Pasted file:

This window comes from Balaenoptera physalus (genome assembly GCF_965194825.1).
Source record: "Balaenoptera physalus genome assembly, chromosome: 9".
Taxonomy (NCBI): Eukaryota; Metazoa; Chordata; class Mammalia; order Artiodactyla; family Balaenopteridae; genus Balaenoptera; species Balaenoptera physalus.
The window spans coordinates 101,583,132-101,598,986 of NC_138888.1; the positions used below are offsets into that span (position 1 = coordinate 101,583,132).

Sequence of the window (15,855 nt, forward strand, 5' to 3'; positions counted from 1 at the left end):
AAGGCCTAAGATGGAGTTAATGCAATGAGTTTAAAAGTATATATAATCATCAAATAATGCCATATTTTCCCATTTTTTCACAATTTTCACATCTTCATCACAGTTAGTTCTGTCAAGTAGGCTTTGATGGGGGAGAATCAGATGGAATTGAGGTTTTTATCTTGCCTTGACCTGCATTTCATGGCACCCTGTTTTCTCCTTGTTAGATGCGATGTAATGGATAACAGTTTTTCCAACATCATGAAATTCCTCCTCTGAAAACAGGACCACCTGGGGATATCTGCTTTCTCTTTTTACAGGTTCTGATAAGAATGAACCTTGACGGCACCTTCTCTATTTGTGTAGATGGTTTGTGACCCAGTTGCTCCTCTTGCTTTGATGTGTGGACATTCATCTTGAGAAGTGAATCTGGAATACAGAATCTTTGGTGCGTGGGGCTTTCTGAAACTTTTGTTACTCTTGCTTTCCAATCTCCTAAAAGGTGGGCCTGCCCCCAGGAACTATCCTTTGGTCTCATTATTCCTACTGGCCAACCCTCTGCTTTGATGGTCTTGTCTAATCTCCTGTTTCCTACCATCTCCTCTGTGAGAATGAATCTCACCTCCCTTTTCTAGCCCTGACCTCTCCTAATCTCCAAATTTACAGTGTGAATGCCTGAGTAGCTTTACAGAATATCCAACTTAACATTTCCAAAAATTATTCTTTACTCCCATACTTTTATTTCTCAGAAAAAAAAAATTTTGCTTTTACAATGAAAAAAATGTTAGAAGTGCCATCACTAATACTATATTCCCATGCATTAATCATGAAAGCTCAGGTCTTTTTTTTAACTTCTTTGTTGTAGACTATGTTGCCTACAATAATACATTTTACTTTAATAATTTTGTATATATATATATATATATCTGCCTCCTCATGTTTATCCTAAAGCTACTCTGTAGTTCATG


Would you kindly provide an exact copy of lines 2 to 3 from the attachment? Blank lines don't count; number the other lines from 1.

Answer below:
Source record: "Balaenoptera physalus genome assembly, chromosome: 9".
Taxonomy (NCBI): Eukaryota; Metazoa; Chordata; class Mammalia; order Artiodactyla; family Balaenopteridae; genus Balaenoptera; species Balaenoptera physalus.